At this point, you can either cross to the opposite side of the main road to Adam Road Food Centre, known for its nasi lemak and mutton soup, or continue straight ahead till you see Atlas Coffeehouse and Crown Bakery and Café, previously featured in our Café Hopping guide. A couple of steps more get you to King’s Arcade, where Little Hiro, a Hawaiian-Japanese BBQ and grill is. Here, you’ll want to fill up on ramen burgers, spam fries and melt-in-your-mouth BBQ beef brisket or the Sanzoku black pepper striploin. The row of shops next to Coronation Plaza (where Starbucks is) houses some more upscale eateries that are great for snazzy brunch sessions (Choupinette) or a romantic dinner spot (My Little Spanish Place, The Missing Pan). (Images: Food For Thought Facebook Page, Halia Restaurant, Casa Verde Facebook Page, Huber’s Butchery Facebook Page, ION Orchard Facebook Page, OpenRice user RunningMan, My Little Spanish Place)
Gardens by the Bay
The latest garden to sprout up in attraction-heavy Marina Bay area, Gardens by the Bay, is not only home to the world’s tallest indoor waterfall but a number of restaurants as well. At Supertree Grove, Supertree Dining offers fragrant steamed bread with kopi, dimsum, fried chicken and Indian curry, while Indochine at the very top of the iconic Supertrees gives you the ultimate rooftop dining with a picturesque view.
For Louisiana-style seafood and a steamboat buffet to indulge in, head outdoors to Satay by the Bay at the waterfront. But if the humidity is getting to you, seek solace in the Flower Dome and have high tea amongst the blooms at Pollen or feast on chilli crabs at Majestic Bay Seafood Restaurant located in the basement.
A wider range of dining options that include celebrity chef restaurants like CUT by Wolfgang Puck, Gordon Ramsay’s Bread Street Kitchen and Adrift by David Myers is but a short walk away over at Marina Bay Sands. Read our guide to Sights and Bites in Marina Bay for more. (Images: OpenRice Singapore, Pollen Singapore Facebook Page, Adrift by David Myers Facebook Page)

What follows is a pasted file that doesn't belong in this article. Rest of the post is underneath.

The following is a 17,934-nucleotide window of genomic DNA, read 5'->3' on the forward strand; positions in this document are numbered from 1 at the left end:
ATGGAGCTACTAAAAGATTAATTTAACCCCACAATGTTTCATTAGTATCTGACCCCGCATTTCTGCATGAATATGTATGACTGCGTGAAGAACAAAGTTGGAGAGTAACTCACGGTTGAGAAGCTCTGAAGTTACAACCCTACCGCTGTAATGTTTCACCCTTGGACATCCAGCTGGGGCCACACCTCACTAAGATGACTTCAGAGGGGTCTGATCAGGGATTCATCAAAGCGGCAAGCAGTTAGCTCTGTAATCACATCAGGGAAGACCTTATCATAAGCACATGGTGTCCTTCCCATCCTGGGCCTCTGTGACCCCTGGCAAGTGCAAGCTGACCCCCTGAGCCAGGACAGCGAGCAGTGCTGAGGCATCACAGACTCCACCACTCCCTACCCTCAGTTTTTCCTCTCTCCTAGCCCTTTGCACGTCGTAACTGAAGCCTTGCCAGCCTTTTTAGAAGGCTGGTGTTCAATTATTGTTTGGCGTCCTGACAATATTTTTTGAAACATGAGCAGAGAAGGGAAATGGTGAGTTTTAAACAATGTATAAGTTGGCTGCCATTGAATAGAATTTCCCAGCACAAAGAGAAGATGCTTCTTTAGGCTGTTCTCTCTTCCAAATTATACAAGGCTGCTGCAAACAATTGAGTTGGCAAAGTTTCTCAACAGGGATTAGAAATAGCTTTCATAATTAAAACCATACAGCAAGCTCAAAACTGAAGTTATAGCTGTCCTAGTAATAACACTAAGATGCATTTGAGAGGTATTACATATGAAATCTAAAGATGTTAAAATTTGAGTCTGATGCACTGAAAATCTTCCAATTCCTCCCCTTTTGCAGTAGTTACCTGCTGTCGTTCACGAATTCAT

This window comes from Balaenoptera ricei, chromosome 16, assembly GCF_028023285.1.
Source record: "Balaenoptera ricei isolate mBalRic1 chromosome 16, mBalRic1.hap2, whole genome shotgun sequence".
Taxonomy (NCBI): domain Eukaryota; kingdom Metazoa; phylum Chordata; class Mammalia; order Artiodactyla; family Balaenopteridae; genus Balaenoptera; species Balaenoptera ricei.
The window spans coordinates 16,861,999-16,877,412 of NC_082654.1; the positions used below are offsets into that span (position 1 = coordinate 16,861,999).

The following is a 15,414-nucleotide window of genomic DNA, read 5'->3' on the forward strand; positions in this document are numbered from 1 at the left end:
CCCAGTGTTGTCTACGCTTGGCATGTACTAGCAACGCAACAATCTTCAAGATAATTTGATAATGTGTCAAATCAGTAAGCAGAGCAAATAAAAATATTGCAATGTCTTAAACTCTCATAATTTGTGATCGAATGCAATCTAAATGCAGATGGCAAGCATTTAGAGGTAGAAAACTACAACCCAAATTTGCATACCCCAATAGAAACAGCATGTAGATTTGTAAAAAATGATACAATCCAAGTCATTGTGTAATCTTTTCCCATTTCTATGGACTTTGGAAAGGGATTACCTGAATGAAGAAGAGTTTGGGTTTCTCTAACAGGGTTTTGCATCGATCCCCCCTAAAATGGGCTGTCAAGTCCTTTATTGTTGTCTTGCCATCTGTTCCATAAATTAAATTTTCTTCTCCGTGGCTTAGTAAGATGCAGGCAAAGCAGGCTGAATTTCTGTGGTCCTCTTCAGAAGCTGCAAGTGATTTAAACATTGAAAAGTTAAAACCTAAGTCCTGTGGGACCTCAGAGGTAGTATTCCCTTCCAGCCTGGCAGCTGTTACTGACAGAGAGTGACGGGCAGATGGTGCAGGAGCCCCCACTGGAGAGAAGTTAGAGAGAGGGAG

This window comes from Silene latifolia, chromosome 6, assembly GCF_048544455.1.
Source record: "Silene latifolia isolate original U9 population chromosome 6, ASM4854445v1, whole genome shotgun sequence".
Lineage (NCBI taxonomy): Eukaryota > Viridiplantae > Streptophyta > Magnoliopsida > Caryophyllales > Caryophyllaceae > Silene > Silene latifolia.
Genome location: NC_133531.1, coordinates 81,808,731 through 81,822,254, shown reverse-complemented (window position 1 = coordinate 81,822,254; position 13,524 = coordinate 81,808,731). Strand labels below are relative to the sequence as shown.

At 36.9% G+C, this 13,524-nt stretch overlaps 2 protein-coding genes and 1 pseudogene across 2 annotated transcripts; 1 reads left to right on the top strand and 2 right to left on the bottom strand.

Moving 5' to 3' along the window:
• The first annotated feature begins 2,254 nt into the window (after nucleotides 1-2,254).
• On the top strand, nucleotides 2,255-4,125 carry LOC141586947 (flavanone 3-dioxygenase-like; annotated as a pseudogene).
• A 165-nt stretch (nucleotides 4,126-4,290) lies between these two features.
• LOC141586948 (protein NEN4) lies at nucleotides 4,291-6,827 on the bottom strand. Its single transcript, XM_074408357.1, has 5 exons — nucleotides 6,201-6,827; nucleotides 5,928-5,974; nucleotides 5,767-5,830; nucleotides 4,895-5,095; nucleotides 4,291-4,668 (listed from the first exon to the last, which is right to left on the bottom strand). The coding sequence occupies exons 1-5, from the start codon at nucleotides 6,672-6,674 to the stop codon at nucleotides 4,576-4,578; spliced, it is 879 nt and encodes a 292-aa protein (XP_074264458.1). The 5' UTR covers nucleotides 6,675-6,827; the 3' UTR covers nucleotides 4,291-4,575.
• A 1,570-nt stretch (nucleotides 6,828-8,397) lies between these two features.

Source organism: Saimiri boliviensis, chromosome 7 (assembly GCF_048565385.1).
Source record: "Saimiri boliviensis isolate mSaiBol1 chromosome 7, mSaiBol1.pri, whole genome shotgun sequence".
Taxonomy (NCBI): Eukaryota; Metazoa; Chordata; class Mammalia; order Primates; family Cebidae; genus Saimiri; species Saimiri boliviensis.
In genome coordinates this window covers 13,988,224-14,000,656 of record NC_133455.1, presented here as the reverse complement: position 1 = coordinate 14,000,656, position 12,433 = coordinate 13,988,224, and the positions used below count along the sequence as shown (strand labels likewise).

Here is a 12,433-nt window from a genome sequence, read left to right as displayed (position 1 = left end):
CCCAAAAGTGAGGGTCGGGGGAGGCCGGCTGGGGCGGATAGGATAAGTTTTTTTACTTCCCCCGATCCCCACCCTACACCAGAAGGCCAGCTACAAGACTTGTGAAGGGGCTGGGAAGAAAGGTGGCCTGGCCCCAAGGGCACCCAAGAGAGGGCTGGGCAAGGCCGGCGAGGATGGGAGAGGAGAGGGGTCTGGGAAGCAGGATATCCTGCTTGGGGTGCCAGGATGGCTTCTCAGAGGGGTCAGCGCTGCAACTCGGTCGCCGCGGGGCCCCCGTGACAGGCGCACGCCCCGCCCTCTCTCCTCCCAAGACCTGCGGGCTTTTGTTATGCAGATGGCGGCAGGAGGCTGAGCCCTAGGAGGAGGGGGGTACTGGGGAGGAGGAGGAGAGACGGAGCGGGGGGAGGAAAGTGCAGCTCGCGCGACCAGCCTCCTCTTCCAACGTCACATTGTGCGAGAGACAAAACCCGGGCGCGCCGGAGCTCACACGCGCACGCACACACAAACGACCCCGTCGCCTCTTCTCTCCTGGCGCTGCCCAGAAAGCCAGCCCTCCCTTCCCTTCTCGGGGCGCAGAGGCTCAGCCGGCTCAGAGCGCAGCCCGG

Chinese & Japanese Gardens
Located in the far west of the country, the Chinese and Japanese Gardens remains a quiet sanctuary for scene strolls on most days of the year, but springs to life during festivals like Chinese New Year and Mid-Autumn Festival. Unlike the Singapore Botanic Gardens and Gardens by the Bay, you won’t find any eateries within these green grounds. Thankfully, there are a handful of good options nearby!
A seven-minute walk from Chinese Garden MRT station will get you to The Usual Place, a bistro café that offers a good selection of your quintessential Western dishes at very affordable prices. Think crispy calamari rings, salted egg prawn pasta and prime sirloin steak, all priced below $20. For hawker stalkers, head straight for Yuhua Market & Hawker Centre located a couple of blocks away. Some gems to try include Simei Penang Laksa Specialty, Lai Heng Handmade Teochew Kueh, Joo Siah Bak Kut Teh and Xing Yun Hainanese Boneless Chicken Rice. When in doubt, do as the locals do and pick stalls with long queues.
Alternatively, you can take the train and alight one stop later at Jurong East MRT station. The busiest interchange in the west is home to five shopping malls such as JCube, JEM, Westgate, and outlet stores IMM and Big Box – each with a plethora of dining options that range from Japanese to Western cuisine. (Images: Flickr user tuper misc, The Usual Place Facebook Page, OpenRice user wenzes, OpenRice Singapore)
Written by Peh Yi Wen Banner image: Peh Yi Wen